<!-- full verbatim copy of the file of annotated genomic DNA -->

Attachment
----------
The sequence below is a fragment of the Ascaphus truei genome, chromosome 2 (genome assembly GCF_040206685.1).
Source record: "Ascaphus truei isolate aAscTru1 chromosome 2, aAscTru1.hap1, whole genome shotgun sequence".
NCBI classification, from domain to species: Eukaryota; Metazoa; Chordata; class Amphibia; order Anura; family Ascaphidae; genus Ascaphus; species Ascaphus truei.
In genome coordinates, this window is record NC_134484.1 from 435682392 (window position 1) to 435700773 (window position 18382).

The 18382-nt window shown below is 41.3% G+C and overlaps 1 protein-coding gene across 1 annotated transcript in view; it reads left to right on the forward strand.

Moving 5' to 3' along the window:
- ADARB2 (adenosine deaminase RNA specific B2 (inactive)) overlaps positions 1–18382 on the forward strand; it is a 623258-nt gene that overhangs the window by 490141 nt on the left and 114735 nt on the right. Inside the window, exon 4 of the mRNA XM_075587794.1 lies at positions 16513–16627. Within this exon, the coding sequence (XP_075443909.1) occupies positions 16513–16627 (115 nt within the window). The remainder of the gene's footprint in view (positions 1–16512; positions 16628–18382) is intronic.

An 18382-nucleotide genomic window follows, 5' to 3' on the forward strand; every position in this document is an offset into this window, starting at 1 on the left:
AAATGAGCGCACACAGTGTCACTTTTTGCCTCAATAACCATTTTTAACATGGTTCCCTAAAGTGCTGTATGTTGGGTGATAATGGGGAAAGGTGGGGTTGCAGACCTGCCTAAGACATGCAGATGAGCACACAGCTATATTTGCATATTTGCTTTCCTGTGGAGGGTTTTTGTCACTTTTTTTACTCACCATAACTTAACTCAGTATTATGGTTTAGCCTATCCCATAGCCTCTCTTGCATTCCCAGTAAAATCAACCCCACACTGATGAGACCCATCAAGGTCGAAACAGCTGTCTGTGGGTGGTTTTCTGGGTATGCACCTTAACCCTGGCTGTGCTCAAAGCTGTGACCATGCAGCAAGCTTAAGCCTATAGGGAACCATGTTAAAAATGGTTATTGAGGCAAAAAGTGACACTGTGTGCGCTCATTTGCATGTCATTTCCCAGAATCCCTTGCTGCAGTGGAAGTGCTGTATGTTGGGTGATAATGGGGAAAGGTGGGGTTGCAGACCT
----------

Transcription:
The sequence below is a fragment of the Ascaphus truei genome, chromosome 2 (genome assembly GCF_040206685.1).
Source record: "Ascaphus truei isolate aAscTru1 chromosome 2, aAscTru1.hap1, whole genome shotgun sequence".
NCBI classification, from domain to species: Eukaryota; Metazoa; Chordata; class Amphibia; order Anura; family Ascaphidae; genus Ascaphus; species Ascaphus truei.
In genome coordinates, this window is record NC_134484.1 from 435682392 (window position 1) to 435700773 (window position 18382).

The 18382-nt window shown below is 41.3% G+C and overlaps 1 protein-coding gene across 1 annotated transcript in view; it reads left to right on the forward strand.

Moving 5' to 3' along the window:
- ADARB2 (adenosine deaminase RNA specific B2 (inactive)) overlaps positions 1–18382 on the forward strand; it is a 623258-nt gene that overhangs the window by 490141 nt on the left and 114735 nt on the right. Inside the window, exon 4 of the mRNA XM_075587794.1 lies at positions 16513–16627. Within this exon, the coding sequence (XP_075443909.1) occupies positions 16513–16627 (115 nt within the window). The remainder of the gene's footprint in view (positions 1–16512; positions 16628–18382) is intronic.

An 18382-nucleotide genomic window follows, 5' to 3' on the forward strand; every position in this document is an offset into this window, starting at 1 on the left:
AAATGAGCGCACACAGTGTCACTTTTTGCCTCAATAACCATTTTTAACATGGTTCCCTAAAGTGCTGTATGTTGGGTGATAATGGGGAAAGGTGGGGTTGCAGACCTGCCTAAGACATGCAGATGAGCACACAGCTATATTTGCATATTTGCTTTCCTGTGGAGGGTTTTTGTCACTTTTTTTACTCACCATAACTTAACTCAGTATTATGGTTTAGCCTATCCCATAGCCTCTCTTGCATTCCCAGTAAAATCAACCCCACACTGATGAGACCCATCAAGGTCGAAACAGCTGTCTGTGGGTGGTTTTCTGGGTATGCACCTTAACCCTGGCTGTGCTCAAAGCTGTGACCATGCAGCAAGCTTAAGCCTATAGGGAACCATGTTAAAAATGGTTATTGAGGCAAAAAGTGACACTGTGTGCGCTCATTTGCATGTCATTTCCCAGAATCCCTTGCTGCAGTGGAAGTGCTGTATGTTGGGTGATAATGGGGAAAGGTGGGGTTGCAGACCT